In 1963, 9-year-old Audrey Faye Hendricks joined thousands of fellow kids and teens in the Children’s Crusade, a nonviolent demonstration in Birmingham to stand against segregation. Hendricks was among the hundreds of students arrested and spent about a week in jail for her activism. Images from the Children’s Crusade — which highlighted the violent response from local authorities — caused outrage around the world.
At the age of 11, a Canadian girl named Capri Everitt set out to raise money for orphaned and abandoned children. She achieved this by traveling with her family to 80 countries, where she sang each national anthem in the national language. Proceeds from her fundraiser went to SOS Children’s Villages.
English author Mary Shelley was just 18 years old when she wrote Frankenstein, which many credit as the origin of science fiction. Thus, Shelley has been called “the teenage girl who invented science fiction.”
At the age of 18, Yusra Mardini made history as one of the members of the first Olympic refugee team in Rio de Janeiro. While fleeing Syria the previous summer, she helped save the lives of fellow refugees after the overloaded dinghy taking them to Greece started to sink. She jumped into the Aegean Sea and helped push their vessel to safety.
When she was 12 years old, Margaret Knight witnessed a horrific accident involving a mechanical loom at a cotton mill. To prevent harm from befalling other mill workers, she invented a safety device for the machine, which many other mills adopted.
When she was 8 years old, Amariyanna aka “Mari” Copeny of Flint, Michigan, wrote a powerful letter to President Barack Obama asking him to meet with her and others from the city during their visit to D.C. for the congressional hearings on the water crisis. Obama responded by saying he would be going straight to Flint to learn more about the public health crisis and see what could be done. Over the past years, “Little Miss Flint” has become a well-known activist working to better her community. “Letters from kids like you are what make me so optimistic for the future,” Obama wrote in their correspondence.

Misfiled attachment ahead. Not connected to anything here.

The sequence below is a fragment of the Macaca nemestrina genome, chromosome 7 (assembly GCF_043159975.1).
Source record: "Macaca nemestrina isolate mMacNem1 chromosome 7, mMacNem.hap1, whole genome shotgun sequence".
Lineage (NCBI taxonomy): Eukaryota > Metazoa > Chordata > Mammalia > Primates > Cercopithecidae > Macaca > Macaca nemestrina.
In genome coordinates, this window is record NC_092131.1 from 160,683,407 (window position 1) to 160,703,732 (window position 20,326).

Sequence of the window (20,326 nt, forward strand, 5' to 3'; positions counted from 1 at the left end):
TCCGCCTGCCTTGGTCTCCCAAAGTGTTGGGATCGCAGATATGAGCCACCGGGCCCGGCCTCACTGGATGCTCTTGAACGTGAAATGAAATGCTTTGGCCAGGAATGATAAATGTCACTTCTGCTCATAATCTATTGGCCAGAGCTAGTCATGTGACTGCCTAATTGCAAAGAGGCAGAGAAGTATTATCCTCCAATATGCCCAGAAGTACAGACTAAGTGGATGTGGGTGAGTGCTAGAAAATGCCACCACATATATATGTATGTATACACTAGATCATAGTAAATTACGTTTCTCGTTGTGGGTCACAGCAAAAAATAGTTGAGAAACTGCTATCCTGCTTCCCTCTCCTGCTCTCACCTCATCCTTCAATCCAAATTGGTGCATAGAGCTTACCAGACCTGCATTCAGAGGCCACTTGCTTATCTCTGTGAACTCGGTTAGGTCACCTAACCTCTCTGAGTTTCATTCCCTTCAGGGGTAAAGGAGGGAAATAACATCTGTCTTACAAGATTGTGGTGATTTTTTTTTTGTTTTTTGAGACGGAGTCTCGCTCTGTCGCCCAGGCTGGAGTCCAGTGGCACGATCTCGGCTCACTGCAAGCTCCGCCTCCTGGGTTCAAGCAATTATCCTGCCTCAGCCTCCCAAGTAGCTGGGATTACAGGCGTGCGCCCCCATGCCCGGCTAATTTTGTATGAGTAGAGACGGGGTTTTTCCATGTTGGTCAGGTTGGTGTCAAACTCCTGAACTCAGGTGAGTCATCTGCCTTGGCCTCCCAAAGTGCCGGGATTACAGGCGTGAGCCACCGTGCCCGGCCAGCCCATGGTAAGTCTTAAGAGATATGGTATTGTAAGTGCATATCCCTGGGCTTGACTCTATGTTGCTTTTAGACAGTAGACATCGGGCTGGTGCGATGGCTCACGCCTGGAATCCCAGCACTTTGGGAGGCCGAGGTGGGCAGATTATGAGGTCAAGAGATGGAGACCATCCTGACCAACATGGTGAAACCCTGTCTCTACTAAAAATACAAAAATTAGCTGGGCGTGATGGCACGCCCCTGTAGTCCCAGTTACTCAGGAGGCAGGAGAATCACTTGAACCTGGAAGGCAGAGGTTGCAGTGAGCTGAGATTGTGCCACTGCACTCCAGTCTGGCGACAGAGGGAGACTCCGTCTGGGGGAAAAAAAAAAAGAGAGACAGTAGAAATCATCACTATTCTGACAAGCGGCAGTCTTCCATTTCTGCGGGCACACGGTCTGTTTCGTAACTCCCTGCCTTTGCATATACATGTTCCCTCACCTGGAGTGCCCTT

Chinese ballet dancer Yuan Yuan Tan started representing her country in international competitions as a young teen. At 17, she became the the youngest ever principal dancer at the San Francisco Ballet, as well as the first Chinese dancer to earn that title in a major Western company. She gives talks around the world, inspiring young dancers to follow their artistic dreams.
At 8 years old, Sylvia Mendez was instrumental in a landmark 1946 desegregation case, which helped pave the way for the civil rights movement and future integration. Mendez v. Westminster challenged the policy that Latino students like Mendez, who was of Mexican and Puerto Rican descent, couldn’t attend “whites-only schools” and had to go to so-called “Mexican schools.” Following the success of the case, Mendez became one of the first Latino children to attend a previously all-white school and grew up to become an acclaimed civil rights activist.
Bindi Irwin carried on her father Steve Irwin’s conservation legacy following his death in 2006. When she was 8 years old, she launched “Bindi the Jungle Girl” to encourage more kids to get interested in animals and wildlife conservation. She has continued to make TV appearances, published books and furthered her father’s causes.